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Luers star says Irish’s Te’o ‘a great guy’

– Jaylon Smith didn’t need to read, listen to or watch the accounts of ESPN’s interview with Manti Te’o late Friday to believe that one of his idols was the victim of a hoax.

“I’ve always been on his side. I’m not the kind of person who is going to judge a great guy like Manti,” the Bishop Luers linebacker and Notre Dame recruit said Saturday.

Smith, who will be able to sign his letter of intent to play for Notre Dame on national signing day Feb. 6, said he did read what Te’o told ESPN about the situation in which the Irish All-American was duped into believing he had an online relationship with a woman named Lennay Kekua, who never existed.

Te’o was interviewed by Jeremy Schaap at IMG Academy in Bradenton, Fla., where he is preparing for the NFL draft, and Schaap provided details on “SportsCenter” and in a story and partial transcript of the 2 1/2 -hour interview on

“I think he is a strong guy,” said Smith, who formed a relationship with Te’o after the linebacker was Smith’s host on his first visit to Notre Dame on March 3.

“He’s been pretty solid about everything, really not notifying (people) with information until he was positive what he was going to say.”

The story of Te’o’s girlfriend dying hours after his grandmother, Annette Santiago, died Sept. 11 was proven false Wednesday by

Te’o was the face of Notre Dame’s football team, which lost 42-14 to Alabama in the BCS championship game Jan. 7. His notoriety grew with the story of him persevering through tragedy.

Te’o told ESPN he was not involved in the hoax. Te’o said Ronaiah Tuiasosopo, who has been identified as the mastermind of the scheme, apologized through a direct message on Twitter and a phone call Wednesday.

Te’o said Tuiasosopo told him that another man and a woman were involved in the scheme. Te’o said he had contact with Kekua only through social media and phone conversations and that he portrayed having met her because he was embarrassed about calling someone his girlfriend that he never met.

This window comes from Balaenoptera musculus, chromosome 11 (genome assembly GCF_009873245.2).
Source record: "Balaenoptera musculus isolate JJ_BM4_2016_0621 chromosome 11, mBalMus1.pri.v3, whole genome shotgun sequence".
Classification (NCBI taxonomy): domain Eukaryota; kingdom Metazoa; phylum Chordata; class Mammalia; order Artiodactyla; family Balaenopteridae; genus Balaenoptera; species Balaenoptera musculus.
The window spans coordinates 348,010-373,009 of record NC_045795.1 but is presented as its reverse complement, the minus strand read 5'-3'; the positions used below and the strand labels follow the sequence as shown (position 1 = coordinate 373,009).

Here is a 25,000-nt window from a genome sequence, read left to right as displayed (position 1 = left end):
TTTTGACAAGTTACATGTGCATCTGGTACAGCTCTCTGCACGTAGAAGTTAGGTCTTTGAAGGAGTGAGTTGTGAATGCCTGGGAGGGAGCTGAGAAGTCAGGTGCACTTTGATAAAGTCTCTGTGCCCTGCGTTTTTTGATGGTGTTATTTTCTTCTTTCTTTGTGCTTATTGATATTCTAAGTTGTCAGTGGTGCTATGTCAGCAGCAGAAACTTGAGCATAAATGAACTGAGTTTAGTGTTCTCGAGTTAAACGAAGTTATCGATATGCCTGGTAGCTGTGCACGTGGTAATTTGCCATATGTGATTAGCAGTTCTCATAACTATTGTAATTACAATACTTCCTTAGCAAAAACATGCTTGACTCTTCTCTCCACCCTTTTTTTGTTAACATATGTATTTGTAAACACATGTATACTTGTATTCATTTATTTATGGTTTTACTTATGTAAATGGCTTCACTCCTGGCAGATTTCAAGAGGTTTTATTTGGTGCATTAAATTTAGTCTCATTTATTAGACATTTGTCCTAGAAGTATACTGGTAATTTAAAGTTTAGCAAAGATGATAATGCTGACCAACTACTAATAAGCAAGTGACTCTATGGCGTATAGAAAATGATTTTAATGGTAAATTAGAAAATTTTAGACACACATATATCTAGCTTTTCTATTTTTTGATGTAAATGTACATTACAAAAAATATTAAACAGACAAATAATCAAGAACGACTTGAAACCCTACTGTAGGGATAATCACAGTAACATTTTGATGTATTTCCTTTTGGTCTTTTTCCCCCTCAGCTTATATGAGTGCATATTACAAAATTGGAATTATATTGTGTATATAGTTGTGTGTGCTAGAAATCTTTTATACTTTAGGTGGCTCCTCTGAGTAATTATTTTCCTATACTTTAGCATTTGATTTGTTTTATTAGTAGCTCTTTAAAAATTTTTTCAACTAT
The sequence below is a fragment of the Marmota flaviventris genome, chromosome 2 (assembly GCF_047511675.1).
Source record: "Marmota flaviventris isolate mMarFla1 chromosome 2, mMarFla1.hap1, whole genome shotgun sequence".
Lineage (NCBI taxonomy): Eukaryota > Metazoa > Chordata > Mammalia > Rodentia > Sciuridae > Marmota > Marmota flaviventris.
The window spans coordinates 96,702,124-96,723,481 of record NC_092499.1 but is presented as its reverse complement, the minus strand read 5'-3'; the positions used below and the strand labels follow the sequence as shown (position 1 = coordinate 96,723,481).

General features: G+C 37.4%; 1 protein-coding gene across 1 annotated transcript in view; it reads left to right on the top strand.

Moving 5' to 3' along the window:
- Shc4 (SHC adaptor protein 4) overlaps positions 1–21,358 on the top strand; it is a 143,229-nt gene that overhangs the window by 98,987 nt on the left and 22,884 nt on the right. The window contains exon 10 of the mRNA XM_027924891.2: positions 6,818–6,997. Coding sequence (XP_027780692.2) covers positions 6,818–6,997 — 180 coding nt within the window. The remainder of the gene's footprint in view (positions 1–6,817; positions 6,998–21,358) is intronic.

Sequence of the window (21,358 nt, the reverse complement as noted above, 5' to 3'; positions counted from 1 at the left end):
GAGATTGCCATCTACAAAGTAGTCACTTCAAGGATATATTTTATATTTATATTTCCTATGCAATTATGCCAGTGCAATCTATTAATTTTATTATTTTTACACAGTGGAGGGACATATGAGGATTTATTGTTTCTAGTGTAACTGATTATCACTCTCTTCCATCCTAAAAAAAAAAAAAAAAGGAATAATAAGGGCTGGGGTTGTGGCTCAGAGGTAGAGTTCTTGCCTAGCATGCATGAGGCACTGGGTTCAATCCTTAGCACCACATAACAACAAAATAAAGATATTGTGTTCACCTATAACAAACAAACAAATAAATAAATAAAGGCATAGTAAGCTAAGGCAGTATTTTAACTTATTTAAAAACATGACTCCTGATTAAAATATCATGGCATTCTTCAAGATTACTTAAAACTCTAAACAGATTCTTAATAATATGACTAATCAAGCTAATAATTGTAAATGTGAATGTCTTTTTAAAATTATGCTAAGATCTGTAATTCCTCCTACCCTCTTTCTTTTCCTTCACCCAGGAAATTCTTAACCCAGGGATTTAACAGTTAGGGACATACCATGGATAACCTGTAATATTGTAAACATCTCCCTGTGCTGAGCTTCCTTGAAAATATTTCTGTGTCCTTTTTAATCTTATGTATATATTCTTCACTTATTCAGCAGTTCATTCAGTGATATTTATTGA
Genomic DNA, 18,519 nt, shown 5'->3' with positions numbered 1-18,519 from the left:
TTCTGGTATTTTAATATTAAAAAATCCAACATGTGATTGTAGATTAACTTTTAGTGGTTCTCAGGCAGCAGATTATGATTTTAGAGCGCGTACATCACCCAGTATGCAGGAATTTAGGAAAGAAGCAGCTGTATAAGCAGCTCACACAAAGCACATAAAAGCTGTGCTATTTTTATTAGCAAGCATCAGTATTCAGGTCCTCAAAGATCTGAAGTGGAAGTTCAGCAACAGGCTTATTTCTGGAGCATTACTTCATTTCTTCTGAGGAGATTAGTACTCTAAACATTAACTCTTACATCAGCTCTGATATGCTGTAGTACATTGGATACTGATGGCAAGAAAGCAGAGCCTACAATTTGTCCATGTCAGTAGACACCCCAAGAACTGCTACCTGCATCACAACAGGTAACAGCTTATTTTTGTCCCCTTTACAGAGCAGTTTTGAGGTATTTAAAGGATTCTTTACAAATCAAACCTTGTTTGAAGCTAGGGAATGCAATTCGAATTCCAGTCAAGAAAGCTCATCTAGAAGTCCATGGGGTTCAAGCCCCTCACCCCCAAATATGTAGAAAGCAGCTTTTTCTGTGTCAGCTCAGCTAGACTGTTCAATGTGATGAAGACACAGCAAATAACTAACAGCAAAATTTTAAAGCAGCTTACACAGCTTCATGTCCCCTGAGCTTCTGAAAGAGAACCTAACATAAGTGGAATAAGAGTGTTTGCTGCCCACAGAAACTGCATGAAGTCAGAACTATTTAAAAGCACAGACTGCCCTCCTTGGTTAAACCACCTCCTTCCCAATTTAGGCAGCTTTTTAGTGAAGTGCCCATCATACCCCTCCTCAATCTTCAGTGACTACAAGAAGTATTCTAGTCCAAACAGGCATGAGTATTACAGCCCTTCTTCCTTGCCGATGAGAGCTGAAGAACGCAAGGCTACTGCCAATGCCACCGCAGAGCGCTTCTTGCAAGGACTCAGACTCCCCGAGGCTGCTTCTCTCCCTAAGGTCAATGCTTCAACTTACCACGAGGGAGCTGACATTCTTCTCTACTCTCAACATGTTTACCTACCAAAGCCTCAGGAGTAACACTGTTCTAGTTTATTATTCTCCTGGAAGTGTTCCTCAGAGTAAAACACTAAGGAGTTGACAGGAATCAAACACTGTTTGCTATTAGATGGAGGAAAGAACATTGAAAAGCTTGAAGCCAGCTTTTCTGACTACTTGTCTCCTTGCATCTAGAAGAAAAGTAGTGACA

Te’o said he was never asked for money during the plot, but Kekua asked for his checking account number in order to send him money. Te’o did not provide the information.

Te’o also told ESPN he did not use the story to increase his chances of winning the Heisman Trophy – he finished second in the voting to Texas A&M quarterback Johnny Manziel. After initially reporting that Te’o said the hoax affected his performance in the BCS title game, Schaap said there was a typo in the transcript and that Te’o said the situation did not affect him.

Te’o said he first became suspicious of Kekua when he received a phone call from a woman claiming to be his dead girlfriend Dec. 6 when he was in Orlando, Fla., for ESPN’s postseason award show. He was told she faked her death to avoid “drug people,” according to ESPN.

Te’o continued to talk about his girlfriend after the phone call because he still wasn’t sure what was happening, he told ESPN.

“I didn’t know what to believe,” Te’o told ESPN. “All I knew for sure in my head was that she died on Sept. 12.”

Te’o told Notre Dame about what was happening Dec. 26 after discussing it with his parents. The university used an independent investigator to unveil the hoax, but Notre Dame left it up to the family when to tell the public, according to Irish AD Jack Swarbrick.

The Te’os were unable to release the story before published it.

Smith said he never talked to Te’o about Kekua, and that the two linebackers would mainly talk about how Smith was doing in school and how the Luers’ season was going even after Kekua’s reported death.

“I went to five games this past season and after every game, I’d go up to him shake hands, see how everything is doing,” Smith said. “He’s really a nice guy. He treated me well.”

Smith said he never lost respect for Te’o after the hoax was revealed.

“I look up to him as far as being so inspiring on the field and not only on the field but off the field also, keeping his GPA maintained and really just his faith is what I admire,” Smith said. “I’m looking forward to carrying on that tradition when I get to Notre Dame.”

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